After decades of supercharged economic growth, China’s economy has entered a phase of more gradual and sustainable expansion. However, even less-than-rapid growth generates business and investment opportunities.
For decades, the Australian economy has been lifted by China’s appetite for commodities. As China’s economy shifts towards consumption-led growth, creating more sophisticated needs, Australia needs to clearly articulate its value to China’s decision-makers in a changing world: effectively, why Australia and why now?
Australia’s commodities sector remains key for China. Policy initiatives such as One Belt, One Road – China’s strategy to plough billions of dollars into infrastructure along sea and overland trade routes – are likely to support demand for Australia’s commodities, particularly iron ore. HSBC data indicate Australia’s iron ore export volumes to China have been rising 8 per cent year-on-year as China cuts back on its own higher-cost domestic iron ore production.
Australia’s services sector, particularly tourism and education, is growing in importance. Annual visitor arrivals from China have increased by 135 per cent over the past five years. China is driving an increase in international student enrolments, which are currently 11 per cent higher than at the same point last year.
The lower Australian dollar has encouraged more Chinese students and tourists to come to Australia. But there are more structural factors at play, too – primarily Australia’s proximity to China, stable governance and legal framework, business-friendly environment and sophisticated education infrastructure.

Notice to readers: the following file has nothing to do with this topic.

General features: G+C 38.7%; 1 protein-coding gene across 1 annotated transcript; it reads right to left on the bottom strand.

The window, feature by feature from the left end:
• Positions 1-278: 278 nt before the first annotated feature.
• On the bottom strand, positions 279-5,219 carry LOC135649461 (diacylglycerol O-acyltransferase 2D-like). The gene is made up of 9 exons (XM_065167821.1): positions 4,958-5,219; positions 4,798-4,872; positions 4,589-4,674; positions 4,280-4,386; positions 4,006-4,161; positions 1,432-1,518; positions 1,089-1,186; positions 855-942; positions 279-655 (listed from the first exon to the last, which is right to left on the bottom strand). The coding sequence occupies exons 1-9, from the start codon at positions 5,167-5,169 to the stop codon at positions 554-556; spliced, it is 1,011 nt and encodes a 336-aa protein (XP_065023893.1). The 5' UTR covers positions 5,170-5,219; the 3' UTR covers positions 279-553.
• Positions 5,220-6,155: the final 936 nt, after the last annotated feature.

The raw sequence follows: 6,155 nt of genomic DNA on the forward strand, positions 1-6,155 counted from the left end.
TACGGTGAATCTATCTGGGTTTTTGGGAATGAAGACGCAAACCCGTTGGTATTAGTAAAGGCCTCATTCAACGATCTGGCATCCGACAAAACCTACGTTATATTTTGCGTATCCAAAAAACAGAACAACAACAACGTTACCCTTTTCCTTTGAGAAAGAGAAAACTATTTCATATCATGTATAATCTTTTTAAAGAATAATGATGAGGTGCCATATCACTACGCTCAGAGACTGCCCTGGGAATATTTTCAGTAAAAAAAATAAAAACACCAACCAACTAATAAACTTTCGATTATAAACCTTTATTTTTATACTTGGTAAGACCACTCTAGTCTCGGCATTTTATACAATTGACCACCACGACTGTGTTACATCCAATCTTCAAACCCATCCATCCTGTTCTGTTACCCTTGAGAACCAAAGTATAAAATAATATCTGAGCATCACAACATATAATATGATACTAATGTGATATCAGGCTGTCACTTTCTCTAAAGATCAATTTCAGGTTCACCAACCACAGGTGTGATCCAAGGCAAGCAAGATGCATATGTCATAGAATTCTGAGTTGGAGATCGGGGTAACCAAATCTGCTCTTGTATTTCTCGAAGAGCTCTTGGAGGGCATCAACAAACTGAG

The changing tastes of the Chinese consumer also create opportunities for Australian business. The Australian Bureau of Agriculture and Resource Economics and Sciences projects that China’s demand for agricultural food products will double between 2009 and 2050, with particular demand for beef, sugar and dairy.
Australia’s pending Free-Trade Agreement (FTA) with China should make it a more competitive supplier, particularly given the tariff reductions being tabled. The benefits of the FTA will extend beyond goods to high-value services and manufacturing. We believe the FTA will also help Australia demonstrate the value of its technical expertise in farming equipment, mining technology, food production, design and recruitment.
Australia is economically, politically and socially ready to expand upon its relationship with China. The next phase requires Australia to be far more proactive in articulating and demonstrating its relevance to the rapidly evolving Chinese economy. A wait-and-see approach will no longer do.
By: Tony Cripps, Chief Executive Officer, Australia, HSBC
This story was first published in Leading Agriculture magazine.